Are you a person that takes care to properly wash your hands? Well, if you answered yes then you are one of a worldwide minority of people who wash their hands.
Surveys conducted in the United States suggest that while 2/3 of people do wash their hands, 95 percent of them are washing them wrong. In Britain, one experiment found that while 99 percent of the people tested admitted to washing their hands after using the facilities, a camera revealed that only 32% of the men and 64% of the women actually washed their hands with soap and water.
You may be asking 'why did the test subjects lie?' Well the only viable answer to that question is that they sincerely believed that their hands weren't dirty enough to spread disease or infect. But after viewing these unexpected places that are dirtier than your toilet, we promise you will never not wash your hands (or lie about it) again!
Keyboards: Your computer keyboard, yes the one you are typing on right now, can have up to 200 times more bacteria than a toilet seat. During a test of the equipment in a busy London office, microbiologists found a few keyboards that were so dirty that they were classified as 150 times the acceptable limit for bacteria.
The most common bacteria found on the keyboards was Staphylococcus, which lives in our noses, throats, hair and skin. This is the bacteria that spreads when we touch our faces or sneeze into our hands, and fail to wash them after. Many of the items on this list are here because they are heavily ridden with staph.
Restaurant menus: Of course, with everyone touching, sneezing or coughing on the menu in front of them, it's no wonder that they usually carry 100 time more bacteria than a restaurant toilet seat. In fact, a large percentage of food-borne diseases like E. coli spread in restaurants when someone has contaminated hands. Door knobs: It's not secret that hands are one of the dirtiest parts of the body, so when we touch a door knob, we are spreading all of our germs and then some onto the handle for the next unsuspecting person to pick up. Your Pillow: Believe it or not, but your pillow is dirtier than a toilet seat! Dead skin cells, dust mites, spores, and other body secretions remain on the pillow you rest your head on every night. Therefore, it is important to change pillow cases once a week to ensure optimal hygiene. Money: In a recent study in the United Kingdom, it was found that 26 percent of hands have fecal matter on them, as well as 14 percent of banknotes and 10 percent of credit cards. That means any of the money you handle could infect you with the common cold, the flu or even stomach poisoning. Kitchen sponges: Everything that you make or do in the kitchen involves some form of bacteria. Yet what is meant to be a cleaning vehicle may actually be the dirtiest thing in your house! It has 10 million bacteria per square inch, making a quarter of million times dirtier than your toilet seat. Cellphones: Your cellphone is packed with bacteria from your hands, face and everything in between. Cellphones are about 10 times dirtier than a toilet seat because we are touching them and spitting into them all day long. Ice: A recent study of fast food restaurants in the United States found that 70 percent of the ice served has more bacteria than the water in the toilet bowl. We'll take our soda lukewarm! Toothbrush: Although it may only enter your mouth, your toothbrush is ridden with bacteria. Research has found that one tooth brush can harbor more than 100 million bacteria, including dangerous E. coli bacteria, which can cause diarrhea, and staph. Make sure you change your brush on a regular basis! Light switch: The light switch can have up to 217 bacteria per square inch, which means that every time you turn the light on and off, you could be exposed to dangerous bacteria that has accumulated there over time. Make sure that you clean the light switches regularly at your home and office with bleach!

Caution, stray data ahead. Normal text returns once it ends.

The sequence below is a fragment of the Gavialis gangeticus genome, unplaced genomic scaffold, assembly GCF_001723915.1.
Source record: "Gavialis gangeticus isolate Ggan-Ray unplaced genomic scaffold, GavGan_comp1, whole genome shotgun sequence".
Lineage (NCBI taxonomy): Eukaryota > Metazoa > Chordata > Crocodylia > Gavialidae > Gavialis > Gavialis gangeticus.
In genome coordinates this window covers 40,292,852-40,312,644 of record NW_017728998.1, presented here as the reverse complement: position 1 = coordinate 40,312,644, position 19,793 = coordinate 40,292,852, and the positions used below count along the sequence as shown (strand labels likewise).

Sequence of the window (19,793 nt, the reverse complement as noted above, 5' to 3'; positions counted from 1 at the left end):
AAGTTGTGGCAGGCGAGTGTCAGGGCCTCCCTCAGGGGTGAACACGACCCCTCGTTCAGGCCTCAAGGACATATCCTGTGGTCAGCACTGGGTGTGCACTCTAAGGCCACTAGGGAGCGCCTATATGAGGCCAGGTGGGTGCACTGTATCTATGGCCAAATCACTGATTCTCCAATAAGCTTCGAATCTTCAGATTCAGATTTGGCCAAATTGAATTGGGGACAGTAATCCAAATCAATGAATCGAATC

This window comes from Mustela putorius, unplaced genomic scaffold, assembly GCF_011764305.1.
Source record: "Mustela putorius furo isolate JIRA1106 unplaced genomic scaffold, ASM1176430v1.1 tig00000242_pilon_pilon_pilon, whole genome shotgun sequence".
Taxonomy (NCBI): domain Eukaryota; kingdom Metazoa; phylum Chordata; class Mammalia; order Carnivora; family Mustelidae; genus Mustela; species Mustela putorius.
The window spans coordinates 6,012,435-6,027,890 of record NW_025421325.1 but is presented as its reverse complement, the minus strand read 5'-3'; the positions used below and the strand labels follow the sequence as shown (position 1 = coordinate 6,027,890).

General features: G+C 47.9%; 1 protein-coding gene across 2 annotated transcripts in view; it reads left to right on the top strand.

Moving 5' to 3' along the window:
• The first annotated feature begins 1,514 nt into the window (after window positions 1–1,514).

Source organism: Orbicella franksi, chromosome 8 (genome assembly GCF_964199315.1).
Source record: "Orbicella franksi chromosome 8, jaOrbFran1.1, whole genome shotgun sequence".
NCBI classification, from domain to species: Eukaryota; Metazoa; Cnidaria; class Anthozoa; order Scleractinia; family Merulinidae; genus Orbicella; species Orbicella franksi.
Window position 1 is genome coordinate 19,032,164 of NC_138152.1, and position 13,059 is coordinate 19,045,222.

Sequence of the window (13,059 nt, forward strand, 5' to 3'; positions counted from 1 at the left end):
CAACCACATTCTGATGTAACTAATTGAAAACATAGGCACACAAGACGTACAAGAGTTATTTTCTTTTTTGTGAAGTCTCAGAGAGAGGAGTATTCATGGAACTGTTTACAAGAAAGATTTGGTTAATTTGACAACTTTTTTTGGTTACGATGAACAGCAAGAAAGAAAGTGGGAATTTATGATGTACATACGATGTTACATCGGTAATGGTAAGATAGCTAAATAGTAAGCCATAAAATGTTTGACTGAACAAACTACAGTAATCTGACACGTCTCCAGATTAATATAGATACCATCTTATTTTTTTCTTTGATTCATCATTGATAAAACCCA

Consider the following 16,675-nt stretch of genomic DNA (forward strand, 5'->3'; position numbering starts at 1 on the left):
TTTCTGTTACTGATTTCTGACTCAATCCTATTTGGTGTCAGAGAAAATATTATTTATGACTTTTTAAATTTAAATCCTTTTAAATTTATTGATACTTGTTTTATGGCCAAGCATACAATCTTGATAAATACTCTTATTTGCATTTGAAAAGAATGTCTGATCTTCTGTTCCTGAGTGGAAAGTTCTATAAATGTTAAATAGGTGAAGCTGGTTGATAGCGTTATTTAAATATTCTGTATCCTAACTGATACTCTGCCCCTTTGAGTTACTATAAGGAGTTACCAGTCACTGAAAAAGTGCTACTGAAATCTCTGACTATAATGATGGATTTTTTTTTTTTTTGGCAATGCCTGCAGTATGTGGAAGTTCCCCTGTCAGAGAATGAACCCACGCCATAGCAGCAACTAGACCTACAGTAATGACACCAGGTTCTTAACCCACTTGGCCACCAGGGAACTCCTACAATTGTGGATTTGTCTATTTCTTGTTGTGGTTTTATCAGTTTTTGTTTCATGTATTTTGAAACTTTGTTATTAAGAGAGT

Remember, you should wash your hands thoroughly with antibacterial soap for a total of around 40 seconds to a minute. Make sure the soap reaches a rich lathery consistency before washing it off. If everyone washes their hands the way they should, it is predicted that over a million deaths from disease a year could be prevented. So for your good and the good of all, wash your hands responsibly